Zinc oxide nanoparticles conjugated with clinically-approved medicines as potential antibacterial molecules

AMB Express. 2021 Jul 10;11(1):104. doi: 10.1186/s13568-021-01261-1.

ABSTRACT

At present, antibiotic resistance is one of the most pressing issues in healthcare globally. The development of new medicine for clinical applications is significantly less than the emergence of multiple drug-resistant bacteria, thus modification of existing medicines is a useful avenue. Among several approaches, nanomedicine is considered of potential therapeutic value. Herein, we have synthesized Zinc oxide nanoparticles (ZnO-NPs) conjugated with clinically-approved drugs (Quercetin, Ceftriaxone, Ampicillin, Naringin and Amphotericin B) with the aim to evaluate their antibacterial activity against several Gram-positive (Methicillin resistant Staphylococcus aureus, Streptococcus pneumoniae and Streptococcus pyogenes) and Gram-negative (Escherichia coli K1, Serratia marcescens and Pseudomonas aeruginosa) bacteria. The nanoparticles and their drug conjugates were characterized using UV-visible spectrophotometry, dynamic light scattering, Fourier transform infrared spectroscopy and atomic force microscopy. Antibacterial activity was performed by dilution colony forming unit method and finally 3-(4,5-dimethylthiazole-2-yl)-2,5-diphenyltetrazolium bromide (MTT) assays were performed to determine their cytotoxic effects against human cell lines. ZnO-NPs revealed maxima surface plasmon resonance band at 374 and after conjugation with beta-cyclodextrin at 379 nm, polydispersity with size in range of 25-45 nm with pointed shaped morphology. When conjugated with ZnO-NPs, drug efficacy against MDR bacteria was enhanced significantly. In particular, Ceftriaxone- and Ampicillin-conjugated ZnO-NPs exhibited potent antibacterial effects. Conversely, ZnO-NPs and drugs conjugated NPs showed negligible cytotoxicity against human cell lines except Amphotericin B (57% host cell death) and Amphotericin B-conjugated with ZnO-NPs (37% host cell death). In conclusion, the results revealed that drugs loaded on ZnO-NPs offer a promising approach to combat increasingly resistant bacterial infections.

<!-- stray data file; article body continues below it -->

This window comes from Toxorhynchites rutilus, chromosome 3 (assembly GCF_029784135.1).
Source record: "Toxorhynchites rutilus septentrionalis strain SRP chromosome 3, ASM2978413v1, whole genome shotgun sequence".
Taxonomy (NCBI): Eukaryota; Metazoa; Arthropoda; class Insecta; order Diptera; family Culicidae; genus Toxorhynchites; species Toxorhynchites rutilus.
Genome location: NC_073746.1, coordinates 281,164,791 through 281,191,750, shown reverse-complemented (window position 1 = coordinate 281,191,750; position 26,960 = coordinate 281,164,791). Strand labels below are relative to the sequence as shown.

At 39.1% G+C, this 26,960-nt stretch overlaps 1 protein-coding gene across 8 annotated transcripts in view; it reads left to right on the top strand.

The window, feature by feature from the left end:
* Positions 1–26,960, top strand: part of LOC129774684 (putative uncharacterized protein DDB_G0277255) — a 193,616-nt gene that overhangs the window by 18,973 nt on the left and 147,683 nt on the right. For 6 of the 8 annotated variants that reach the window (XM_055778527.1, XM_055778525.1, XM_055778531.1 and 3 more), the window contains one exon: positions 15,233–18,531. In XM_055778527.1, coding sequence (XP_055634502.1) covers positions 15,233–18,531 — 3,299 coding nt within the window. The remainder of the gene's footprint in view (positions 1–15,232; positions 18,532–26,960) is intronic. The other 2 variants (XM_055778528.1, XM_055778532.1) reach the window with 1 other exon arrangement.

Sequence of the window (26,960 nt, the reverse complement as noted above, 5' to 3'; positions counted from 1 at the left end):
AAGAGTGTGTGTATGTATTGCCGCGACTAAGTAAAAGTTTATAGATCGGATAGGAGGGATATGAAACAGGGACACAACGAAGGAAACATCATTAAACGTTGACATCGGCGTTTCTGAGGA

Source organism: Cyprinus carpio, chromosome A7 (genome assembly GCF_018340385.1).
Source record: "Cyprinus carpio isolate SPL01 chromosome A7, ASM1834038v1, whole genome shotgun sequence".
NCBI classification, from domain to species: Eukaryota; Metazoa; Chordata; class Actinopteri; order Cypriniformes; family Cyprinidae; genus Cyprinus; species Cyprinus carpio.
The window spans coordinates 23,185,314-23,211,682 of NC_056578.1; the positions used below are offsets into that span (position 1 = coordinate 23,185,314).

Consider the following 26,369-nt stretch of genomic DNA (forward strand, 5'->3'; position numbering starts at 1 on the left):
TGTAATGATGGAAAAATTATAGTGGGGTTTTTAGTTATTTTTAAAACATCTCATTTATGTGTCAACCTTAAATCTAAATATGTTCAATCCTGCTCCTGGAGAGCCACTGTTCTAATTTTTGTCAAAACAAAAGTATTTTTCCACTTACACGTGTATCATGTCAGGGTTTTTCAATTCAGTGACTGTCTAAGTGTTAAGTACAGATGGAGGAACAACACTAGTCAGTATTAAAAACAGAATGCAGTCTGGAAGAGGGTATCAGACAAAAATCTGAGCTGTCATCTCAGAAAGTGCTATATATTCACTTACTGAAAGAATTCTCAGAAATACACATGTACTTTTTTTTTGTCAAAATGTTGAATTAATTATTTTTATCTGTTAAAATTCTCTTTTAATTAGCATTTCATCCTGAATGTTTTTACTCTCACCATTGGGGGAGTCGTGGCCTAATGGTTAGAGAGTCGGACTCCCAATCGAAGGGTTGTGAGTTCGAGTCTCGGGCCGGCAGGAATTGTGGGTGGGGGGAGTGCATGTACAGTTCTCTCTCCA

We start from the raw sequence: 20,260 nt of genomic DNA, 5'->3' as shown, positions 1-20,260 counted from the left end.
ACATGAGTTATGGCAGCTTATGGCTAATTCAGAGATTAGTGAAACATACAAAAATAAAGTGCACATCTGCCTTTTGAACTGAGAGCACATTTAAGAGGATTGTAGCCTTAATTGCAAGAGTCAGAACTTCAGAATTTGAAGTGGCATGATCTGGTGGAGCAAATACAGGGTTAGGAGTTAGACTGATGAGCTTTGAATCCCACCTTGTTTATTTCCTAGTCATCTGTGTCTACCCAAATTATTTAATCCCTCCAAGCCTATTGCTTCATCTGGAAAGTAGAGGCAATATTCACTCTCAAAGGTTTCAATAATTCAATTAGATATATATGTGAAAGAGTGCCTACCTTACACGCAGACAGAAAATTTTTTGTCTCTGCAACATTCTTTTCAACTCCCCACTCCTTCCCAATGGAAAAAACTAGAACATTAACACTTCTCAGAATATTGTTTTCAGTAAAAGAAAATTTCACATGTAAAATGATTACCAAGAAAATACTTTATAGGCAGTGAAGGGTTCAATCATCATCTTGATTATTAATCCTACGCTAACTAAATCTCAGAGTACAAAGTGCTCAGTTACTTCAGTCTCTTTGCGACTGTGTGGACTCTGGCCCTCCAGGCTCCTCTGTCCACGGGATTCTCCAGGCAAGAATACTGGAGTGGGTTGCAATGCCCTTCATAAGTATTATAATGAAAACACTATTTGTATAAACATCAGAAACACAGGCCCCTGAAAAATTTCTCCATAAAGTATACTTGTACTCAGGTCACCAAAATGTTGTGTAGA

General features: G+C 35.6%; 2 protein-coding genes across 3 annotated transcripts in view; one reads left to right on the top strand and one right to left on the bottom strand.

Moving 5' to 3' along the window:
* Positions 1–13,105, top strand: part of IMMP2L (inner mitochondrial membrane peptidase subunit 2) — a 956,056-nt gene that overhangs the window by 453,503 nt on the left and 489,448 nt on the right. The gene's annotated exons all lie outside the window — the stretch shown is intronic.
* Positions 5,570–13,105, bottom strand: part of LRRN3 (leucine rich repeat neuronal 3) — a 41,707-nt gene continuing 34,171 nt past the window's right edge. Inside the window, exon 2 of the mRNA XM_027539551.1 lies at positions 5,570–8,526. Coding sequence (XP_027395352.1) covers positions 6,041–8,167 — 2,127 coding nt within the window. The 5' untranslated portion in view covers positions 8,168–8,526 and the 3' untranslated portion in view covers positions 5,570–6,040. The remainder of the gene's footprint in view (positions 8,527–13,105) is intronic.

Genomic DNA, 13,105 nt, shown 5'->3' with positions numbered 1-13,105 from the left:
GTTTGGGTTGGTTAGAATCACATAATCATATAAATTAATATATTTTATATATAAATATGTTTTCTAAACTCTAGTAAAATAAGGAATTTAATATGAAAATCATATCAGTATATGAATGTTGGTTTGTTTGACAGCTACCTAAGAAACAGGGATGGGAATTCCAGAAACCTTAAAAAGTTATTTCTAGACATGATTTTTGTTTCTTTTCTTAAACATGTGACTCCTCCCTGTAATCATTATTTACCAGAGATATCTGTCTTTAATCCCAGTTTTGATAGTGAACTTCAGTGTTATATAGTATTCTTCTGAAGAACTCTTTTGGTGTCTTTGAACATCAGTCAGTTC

PMID:34245385 | DOI:10.1186/s13568-021-01261-1